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My grandmother living with me invades my privacy

The Yomiuri Shimbun Dear Troubleshooter:

I’m a man in my 30s. I was recently relocated by my employer, so I began to live at my grandmother’s house. I’m worried she doesn’t respect my privacy.

My grandmother, who is in her late 80s, almost always stays home. While I’m out for the day at work, she writes down the names of the senders written on letters addressed to me, the details of my payslips and prescriptions, the titles of the books I’m reading, and suchlike. She also took my stationery items, miscellaneous goods and even accessories I bought to give my girlfriend out of my room and kept them in her room. I learned of her deeds from images taken by the built-in camera in my computer, which I set up to operate after I noticed items in my room had been rearranged.

It feels a bit creepy as I have no idea why she did this. I also feel angry with her, but I don’t dare ask her about it as I am indebted to her. I suspect she may be suffering from dementia.

I’m at a loss as to whether I should warn her to stop doing it or pretend not to have noticed it.

I, Ibaraki Prefecture

Dear Mr. I:

Your grandmother is so old that her ability to think and remember has probably decreased. She acts normally when she is with you face-to-face. However, she perhaps has difficulties in properly combining memories, and when she is alone, she begins to fear and suspect someone may be in her house doing something.

You shouldn’t get angry as her condition is caused by her old age. It is nothing creepy, either. I suggest you explain the situation to your family and also seek out a comprehensive regional support center for the elderly in your neighborhood to ask how to cope with this matter.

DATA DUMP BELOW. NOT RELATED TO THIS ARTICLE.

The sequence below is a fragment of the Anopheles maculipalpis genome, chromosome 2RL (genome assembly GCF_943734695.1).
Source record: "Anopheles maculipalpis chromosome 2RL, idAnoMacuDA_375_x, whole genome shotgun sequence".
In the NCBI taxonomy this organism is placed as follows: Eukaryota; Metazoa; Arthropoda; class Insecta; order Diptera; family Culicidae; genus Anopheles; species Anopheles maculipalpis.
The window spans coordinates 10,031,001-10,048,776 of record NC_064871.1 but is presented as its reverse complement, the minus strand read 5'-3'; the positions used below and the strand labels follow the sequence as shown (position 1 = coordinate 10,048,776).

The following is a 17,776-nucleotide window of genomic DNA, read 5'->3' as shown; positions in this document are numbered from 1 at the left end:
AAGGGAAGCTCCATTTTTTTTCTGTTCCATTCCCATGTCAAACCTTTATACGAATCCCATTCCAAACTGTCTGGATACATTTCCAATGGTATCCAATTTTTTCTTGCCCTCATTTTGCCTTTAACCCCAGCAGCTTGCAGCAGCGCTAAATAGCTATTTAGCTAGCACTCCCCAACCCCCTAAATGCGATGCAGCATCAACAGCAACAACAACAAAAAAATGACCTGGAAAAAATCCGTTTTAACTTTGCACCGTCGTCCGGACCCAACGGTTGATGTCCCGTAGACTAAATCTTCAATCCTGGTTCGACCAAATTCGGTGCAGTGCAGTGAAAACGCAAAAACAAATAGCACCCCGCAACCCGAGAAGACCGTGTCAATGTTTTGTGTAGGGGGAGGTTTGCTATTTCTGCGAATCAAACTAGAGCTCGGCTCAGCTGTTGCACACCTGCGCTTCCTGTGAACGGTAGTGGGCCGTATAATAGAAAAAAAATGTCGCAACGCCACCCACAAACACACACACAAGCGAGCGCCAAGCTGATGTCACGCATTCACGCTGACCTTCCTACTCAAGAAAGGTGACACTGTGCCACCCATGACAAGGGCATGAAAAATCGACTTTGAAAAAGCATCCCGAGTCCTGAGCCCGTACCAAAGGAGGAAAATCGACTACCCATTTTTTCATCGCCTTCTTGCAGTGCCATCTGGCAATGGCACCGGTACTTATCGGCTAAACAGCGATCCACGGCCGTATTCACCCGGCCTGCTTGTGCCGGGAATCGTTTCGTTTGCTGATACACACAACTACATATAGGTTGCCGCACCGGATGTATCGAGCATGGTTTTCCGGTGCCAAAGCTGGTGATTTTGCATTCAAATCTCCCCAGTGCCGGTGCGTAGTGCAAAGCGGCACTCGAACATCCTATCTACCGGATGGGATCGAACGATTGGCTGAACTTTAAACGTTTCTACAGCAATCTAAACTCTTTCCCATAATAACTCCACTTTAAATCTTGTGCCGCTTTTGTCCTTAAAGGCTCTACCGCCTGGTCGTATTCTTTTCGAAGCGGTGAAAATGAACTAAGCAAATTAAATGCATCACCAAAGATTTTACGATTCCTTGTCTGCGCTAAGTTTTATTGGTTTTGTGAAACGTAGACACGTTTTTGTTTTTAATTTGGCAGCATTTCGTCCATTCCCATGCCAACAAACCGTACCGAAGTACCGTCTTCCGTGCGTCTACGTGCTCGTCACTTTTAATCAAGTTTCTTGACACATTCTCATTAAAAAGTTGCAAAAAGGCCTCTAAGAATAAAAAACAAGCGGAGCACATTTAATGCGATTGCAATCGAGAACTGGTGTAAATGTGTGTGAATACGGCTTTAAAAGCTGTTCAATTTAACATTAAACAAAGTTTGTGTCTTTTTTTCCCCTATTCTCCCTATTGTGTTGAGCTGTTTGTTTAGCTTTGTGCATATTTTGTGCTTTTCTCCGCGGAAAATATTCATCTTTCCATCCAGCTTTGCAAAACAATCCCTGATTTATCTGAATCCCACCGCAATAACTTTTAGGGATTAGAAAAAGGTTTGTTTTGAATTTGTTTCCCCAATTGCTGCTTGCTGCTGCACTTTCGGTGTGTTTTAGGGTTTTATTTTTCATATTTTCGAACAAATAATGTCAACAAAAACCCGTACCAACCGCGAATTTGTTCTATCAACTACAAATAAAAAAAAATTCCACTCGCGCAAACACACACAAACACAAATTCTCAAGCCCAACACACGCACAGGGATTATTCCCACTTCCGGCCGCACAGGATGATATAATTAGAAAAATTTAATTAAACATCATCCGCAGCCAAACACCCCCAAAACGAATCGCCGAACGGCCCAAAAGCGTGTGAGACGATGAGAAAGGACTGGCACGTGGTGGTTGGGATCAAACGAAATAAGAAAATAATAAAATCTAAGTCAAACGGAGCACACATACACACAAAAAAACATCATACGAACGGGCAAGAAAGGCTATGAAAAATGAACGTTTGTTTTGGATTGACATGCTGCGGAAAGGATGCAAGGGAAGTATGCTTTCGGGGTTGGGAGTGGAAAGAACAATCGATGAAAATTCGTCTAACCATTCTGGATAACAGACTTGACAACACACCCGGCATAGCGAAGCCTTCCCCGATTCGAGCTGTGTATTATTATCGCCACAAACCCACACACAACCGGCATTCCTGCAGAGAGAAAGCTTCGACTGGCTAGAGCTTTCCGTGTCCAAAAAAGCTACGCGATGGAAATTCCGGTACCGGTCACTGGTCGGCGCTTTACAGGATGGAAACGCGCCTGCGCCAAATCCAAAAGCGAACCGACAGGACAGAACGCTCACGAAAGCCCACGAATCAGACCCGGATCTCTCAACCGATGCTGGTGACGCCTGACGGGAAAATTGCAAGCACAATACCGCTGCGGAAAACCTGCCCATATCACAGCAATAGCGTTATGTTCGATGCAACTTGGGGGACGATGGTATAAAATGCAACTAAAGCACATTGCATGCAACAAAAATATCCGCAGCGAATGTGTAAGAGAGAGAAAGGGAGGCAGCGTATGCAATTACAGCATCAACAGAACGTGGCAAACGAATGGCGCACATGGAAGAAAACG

Needless to say, you should also take self-protection measures. Leave items as they are if it is OK for her to see them, while not leaving items in noticeable places if you don’t want them to go missing or be taken away by her. Doing this will help relieve your stress.

Your grandmother needs considerable time to accept the change in her environment caused by starting to live with you. If she continues to feel stress, anxiety, fear and suspicion every day, her condition will become worse. To avoid this, you should smile at her to have her acknowledge you are her grandson and tell her words of appreciation as frequently as possible.

If she enjoys being with you, she will probably feel no fear and suspicion and calm down. I hope you take this matter as a valuable experience to enrich your life and keep working.

Megumi Hisada, writer

(from Nov. 6, 2016, issue)Speech

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